Pretty much everyone knows if just a few people would change then things would be so much better. The only problem is everyone has a different list of who should change and how. And even if we all did change we’d inevitably end up changing into someone that still other people didn’t approve of. So what do you we do?
Idle hands are the Devil’s workshop. Rather than sadly and idly wanting the world to be better we can accept it is less than perfect but believe it’s worth saving anyway. What would you do to add to or improve the world? Instead of engaging in the act of wishing it was better, or in thinking about the distance between where we are now and a workable solution, what if instead we focused your energy and attention on the first step of that solution?
The reason this makes us feel better is not because we’re now suddenly “good people” making the world a “better place.” It makes us feel better because we’ve engaged in living life as an active verb and not a half-conscious verb obscured by confusing layers of thought and second guessing. Everyone’s tired of all that thinking anyway. It hurts. It’s time to live.
To live as an activity and not an idea you must be prepared to be where and when you are. Most people aren’t. They suffer by imagining better times and then they wonder why they’re not then. Again, the thought-distance between these two ideas is where the thought-based suffering occurs. Suffering is not pain. Suffering is voluntary. To be healthy is to simply engage in reality without the judgment that leads to suffering.
Why does helping others feel good? Because there’s a psychological element to what I impart in my work but there’s also a spiritual one. From the outside they can sometimes appear to be in paradox but in that spiritual realm–the realist one to our true selves–we are all not only connected; we are one. That being the case, and as many prophets have pointed out, caring for another truly is caring for oneself.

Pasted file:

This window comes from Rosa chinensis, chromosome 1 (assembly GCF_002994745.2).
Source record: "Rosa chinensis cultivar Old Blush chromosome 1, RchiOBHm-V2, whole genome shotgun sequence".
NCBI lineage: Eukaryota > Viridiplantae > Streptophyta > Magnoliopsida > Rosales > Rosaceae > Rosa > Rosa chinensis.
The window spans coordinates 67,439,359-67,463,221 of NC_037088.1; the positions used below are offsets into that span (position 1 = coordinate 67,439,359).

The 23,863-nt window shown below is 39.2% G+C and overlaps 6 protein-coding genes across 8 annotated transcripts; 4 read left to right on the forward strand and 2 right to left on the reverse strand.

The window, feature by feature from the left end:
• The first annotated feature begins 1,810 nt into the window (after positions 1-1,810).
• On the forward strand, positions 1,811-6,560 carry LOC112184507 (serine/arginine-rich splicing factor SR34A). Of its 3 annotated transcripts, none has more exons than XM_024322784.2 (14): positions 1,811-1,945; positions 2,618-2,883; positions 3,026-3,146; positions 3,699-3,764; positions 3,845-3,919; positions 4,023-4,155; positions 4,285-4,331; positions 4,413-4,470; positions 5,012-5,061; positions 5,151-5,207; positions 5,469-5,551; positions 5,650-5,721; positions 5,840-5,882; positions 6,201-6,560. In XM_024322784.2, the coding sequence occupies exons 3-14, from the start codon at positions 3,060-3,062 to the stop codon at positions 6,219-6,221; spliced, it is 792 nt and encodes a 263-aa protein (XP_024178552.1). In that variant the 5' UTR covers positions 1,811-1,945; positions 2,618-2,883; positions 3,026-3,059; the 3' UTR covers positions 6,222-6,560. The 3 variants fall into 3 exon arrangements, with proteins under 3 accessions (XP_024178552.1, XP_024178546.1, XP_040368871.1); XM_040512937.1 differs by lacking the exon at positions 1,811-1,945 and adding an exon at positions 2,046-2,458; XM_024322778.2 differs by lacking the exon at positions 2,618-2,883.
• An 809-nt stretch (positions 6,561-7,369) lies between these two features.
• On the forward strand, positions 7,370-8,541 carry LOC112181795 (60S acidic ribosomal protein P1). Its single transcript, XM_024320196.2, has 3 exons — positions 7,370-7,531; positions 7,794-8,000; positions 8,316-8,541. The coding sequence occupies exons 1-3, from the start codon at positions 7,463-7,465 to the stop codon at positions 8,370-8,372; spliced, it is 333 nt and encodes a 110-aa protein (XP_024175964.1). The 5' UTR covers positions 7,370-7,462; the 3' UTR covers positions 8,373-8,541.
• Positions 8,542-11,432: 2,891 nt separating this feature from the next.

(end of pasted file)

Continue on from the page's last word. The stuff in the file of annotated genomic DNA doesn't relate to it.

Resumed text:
People want to contribute. They feel that spirit within them flickering, begging for more fuel to stoke its fire. But people hide away and wait to feel better, not understanding that they need the fuel. Far from locking themselves away, people feeling low on energy should understand that the low sensation comes from negative thinking and depressed inactivity.
The human spirit should run contrary to the urges created by self-defeating thinking and instead we should use it’s painful feedback to prompt us to rejoin with the world and share in the great deal of love and support that exists in it every single day.
We all can make a huge difference just by being more patient, more tolerant, more conscientious, more polite, more compassionate and friendlier. Smiles, favours, giving someone the benefit of a doubt, helping someone with a mistake instead of chastising them; these are the many ways in which you can add to the karma of a day.
Get involved with the world. It doesn’t need your commentary or opinion it needs your spirit and your efforts. There’s a reason that the poorest people give the most; it’s because they understand what it’s like to truly struggle. But they also often test as happier and that’s because their shared efforts create a strong sense of community. Through helping others we’re reminded that we have more than enough.
Get out there. Before the end of the week find some way to contribute to your community in some small or large way. But find it. And it has to be a real commitment. You have to join with the world to feel its strength within you. Give it your most enthusiastic efforts and it will respond with joys and rewards beyond your dreams.
Scott McPherson is an Edmonton-based writer, public speaker, and mindfulness facilitator who works with individuals, companies and non-profit organisations locally and around the world.
Following a childhood accident should have left him dead, Scott McPherson spent his life meditating on thought, consciousness, reality and the self. Seeing the emotional damage done by ego-based overthinking he began dedicating a part of his life to guiding students toward more peaceful and rewarding lives. He is currently a writer, speaker and mindfulness instructor based in Edmonton, Canada.